Everything Must Go
Studio: Roadside Attractions
Release Date: 5th October 2011
Price: $34.95 AUD Available here
It’s always interesting to see an actor play a role that is slightly out of their element, especially one who has continued to keep me in stitches through his various movie and television roles. It’s always a risk as well, as to how audiences will react to an actor they are so used to seeing playing a similar persona, when cast within a totally different media environment. While other actors in the film such as Laura Dern have played wide and varying roles across their careers, Will Ferrell has stuck mostly to the same genre, excelling in his roles as the penultimate man-child and delighting us with his borderline manic character portrayals. So the ultimate question is; Does Will Ferrell seem as out of place as Al Bundy in anything but Married with Children?
The answer thankfully is no, not ever during the entire duration of the film was there any hint that Ferrell’s natural comedic behaviour was going to unconsciously appear at random and put the whole tone of the film out of sync. Will Ferrell, for me, is not dissimilar to John Cleese in that even his comedies have a much deeper and darker underlying tone to them. From the manic and moody Jackie Moon, to the reclusive yet borderline genius Chazz Reinhold who picks up potential “one nighters” at funerals, as according to him “ it’s like fishing with dynamite”, there is always a sadness to Ferrell’s characters that seemed to allow him to make an easy transition to Nick Halsey and his mundane existence. Thankfully the story is also a whole lot deeper than what is on the back of the Blu-Ray case.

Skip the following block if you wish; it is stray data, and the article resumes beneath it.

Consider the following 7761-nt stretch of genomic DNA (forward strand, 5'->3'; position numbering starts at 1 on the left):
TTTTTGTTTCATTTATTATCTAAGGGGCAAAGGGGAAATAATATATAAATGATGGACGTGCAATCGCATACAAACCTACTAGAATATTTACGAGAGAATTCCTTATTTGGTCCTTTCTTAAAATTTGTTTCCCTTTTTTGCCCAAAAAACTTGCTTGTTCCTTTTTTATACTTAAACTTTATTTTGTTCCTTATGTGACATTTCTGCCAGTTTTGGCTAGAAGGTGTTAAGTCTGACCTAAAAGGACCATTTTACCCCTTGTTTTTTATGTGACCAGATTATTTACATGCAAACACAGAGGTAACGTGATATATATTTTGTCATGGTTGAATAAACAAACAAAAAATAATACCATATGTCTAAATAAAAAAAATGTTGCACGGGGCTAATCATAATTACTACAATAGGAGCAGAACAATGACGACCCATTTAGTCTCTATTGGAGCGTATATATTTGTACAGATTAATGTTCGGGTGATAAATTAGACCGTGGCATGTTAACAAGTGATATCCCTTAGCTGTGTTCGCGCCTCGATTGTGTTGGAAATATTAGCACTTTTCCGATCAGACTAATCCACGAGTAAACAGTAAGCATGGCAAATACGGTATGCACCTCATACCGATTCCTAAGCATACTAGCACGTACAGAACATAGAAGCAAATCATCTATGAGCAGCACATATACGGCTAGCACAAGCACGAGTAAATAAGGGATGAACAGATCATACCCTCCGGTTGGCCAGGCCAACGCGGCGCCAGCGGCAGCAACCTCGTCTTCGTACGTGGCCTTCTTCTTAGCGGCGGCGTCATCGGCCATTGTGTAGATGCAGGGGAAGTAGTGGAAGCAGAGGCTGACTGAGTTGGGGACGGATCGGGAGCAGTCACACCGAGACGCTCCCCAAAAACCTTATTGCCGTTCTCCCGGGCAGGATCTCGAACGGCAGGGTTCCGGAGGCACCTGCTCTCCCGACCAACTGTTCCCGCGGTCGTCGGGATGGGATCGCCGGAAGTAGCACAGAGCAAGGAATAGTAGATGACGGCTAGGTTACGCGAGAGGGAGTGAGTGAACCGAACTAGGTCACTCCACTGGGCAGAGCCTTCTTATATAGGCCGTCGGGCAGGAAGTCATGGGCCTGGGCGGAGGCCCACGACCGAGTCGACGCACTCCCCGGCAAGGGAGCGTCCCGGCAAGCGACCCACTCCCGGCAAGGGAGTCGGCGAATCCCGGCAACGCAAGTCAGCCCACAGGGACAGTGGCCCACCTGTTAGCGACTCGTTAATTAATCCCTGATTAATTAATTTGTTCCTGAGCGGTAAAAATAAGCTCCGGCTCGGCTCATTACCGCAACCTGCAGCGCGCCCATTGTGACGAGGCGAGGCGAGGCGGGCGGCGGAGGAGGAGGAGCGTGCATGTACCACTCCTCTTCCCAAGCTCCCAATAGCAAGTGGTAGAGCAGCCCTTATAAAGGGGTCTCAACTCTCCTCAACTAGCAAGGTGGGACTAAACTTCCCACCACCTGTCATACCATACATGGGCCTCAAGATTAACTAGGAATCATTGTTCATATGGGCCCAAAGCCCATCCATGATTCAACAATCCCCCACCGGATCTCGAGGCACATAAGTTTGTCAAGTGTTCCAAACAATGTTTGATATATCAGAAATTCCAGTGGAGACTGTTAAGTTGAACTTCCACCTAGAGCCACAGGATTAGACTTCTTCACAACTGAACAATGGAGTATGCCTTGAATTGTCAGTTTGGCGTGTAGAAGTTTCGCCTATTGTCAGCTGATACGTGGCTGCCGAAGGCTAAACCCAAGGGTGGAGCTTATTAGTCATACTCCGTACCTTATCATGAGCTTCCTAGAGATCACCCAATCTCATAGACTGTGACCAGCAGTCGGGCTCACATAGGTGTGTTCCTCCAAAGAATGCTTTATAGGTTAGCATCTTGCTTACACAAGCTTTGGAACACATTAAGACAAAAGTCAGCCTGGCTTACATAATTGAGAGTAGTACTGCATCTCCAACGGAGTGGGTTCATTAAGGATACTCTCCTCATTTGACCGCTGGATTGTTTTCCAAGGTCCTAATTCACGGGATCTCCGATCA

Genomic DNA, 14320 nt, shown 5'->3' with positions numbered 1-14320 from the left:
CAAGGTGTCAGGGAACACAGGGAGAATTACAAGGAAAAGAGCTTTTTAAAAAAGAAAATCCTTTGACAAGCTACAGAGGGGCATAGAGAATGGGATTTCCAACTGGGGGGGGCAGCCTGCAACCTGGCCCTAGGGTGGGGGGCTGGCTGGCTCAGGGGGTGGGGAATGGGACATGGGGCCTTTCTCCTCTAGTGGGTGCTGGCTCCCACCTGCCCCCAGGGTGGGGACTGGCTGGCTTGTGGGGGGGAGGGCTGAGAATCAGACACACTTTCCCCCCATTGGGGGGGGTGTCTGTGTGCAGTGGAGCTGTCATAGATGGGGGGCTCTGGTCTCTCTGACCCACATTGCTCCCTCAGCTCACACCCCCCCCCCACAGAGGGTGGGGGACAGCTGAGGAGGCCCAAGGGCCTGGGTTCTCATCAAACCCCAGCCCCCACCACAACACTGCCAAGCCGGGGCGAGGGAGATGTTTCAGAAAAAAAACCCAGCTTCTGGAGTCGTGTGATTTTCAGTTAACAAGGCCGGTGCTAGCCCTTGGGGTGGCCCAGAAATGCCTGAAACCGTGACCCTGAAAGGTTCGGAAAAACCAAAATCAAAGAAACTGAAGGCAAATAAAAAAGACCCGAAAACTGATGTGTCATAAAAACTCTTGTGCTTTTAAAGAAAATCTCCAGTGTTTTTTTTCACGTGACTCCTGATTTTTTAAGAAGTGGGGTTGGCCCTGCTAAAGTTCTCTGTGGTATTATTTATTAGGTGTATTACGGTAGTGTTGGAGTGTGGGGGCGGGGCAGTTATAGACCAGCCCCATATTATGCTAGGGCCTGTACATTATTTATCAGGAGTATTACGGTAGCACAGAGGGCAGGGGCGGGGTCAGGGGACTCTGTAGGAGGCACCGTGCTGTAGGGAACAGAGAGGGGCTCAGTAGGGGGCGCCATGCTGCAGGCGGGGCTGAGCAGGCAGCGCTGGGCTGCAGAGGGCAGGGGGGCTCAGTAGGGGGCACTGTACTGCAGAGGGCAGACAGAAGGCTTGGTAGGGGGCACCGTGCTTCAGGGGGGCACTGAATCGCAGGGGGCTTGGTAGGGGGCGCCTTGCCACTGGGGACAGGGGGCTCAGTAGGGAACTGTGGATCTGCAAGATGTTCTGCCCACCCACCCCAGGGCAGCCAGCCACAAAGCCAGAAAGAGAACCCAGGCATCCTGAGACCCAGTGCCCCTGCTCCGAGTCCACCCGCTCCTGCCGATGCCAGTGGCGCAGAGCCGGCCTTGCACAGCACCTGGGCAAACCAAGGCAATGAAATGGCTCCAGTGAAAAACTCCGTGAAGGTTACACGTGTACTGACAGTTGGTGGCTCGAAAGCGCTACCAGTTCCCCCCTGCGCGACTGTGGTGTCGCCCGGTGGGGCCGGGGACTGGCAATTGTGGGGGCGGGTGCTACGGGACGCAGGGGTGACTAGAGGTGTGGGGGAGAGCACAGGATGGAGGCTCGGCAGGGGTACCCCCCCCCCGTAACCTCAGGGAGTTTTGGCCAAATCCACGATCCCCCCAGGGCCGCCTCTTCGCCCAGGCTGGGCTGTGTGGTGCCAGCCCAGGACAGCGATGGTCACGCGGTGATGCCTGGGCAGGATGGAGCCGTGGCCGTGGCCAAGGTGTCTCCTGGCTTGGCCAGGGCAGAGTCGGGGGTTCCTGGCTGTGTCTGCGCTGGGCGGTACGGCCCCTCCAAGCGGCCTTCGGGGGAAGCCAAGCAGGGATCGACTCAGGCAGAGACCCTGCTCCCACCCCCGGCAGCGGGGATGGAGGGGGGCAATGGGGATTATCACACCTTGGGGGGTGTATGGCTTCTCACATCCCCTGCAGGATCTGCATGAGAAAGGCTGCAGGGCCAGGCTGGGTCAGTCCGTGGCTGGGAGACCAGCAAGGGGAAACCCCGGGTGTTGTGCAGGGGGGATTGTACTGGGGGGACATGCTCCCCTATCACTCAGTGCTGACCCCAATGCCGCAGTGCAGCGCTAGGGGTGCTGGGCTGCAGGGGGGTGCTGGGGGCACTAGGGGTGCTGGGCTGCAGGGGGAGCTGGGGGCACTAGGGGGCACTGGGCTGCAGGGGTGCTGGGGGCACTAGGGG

Nick Halsey is not what you would describe as a complete screw up, just a very lost soul that has used up his last chance, seeing his career flushed down the toilet and his marriage in tatters. After an illustrious career with the bottle, Nick finds himself jobless and upon returning to the quiet suburbs where he lives, finds himself greeted by all his worldly possessions strewn across his front lawn, his locks freshly changed and his wife gone thanks to an alleged adultery incident. Having no one to turn to, nowhere else to go and no money, Nick sets up camp in his front garden, intent on staying put until something better comes along (and you get the feeling a lot of his life decisions have been left to this method of thought). Thus begins his journey into what in his mind is a quest to win back his wife, but is in reality a journey to win back his life and soul. Even from this early point in the movie we can see the destructiveness of alcohol on relationships, through an exceptionally sad scene where Nick is asked about his indiscretion while on a work function and had to quietly admit that he was so inebriated he couldn’t remember whether any adultery had even taken place.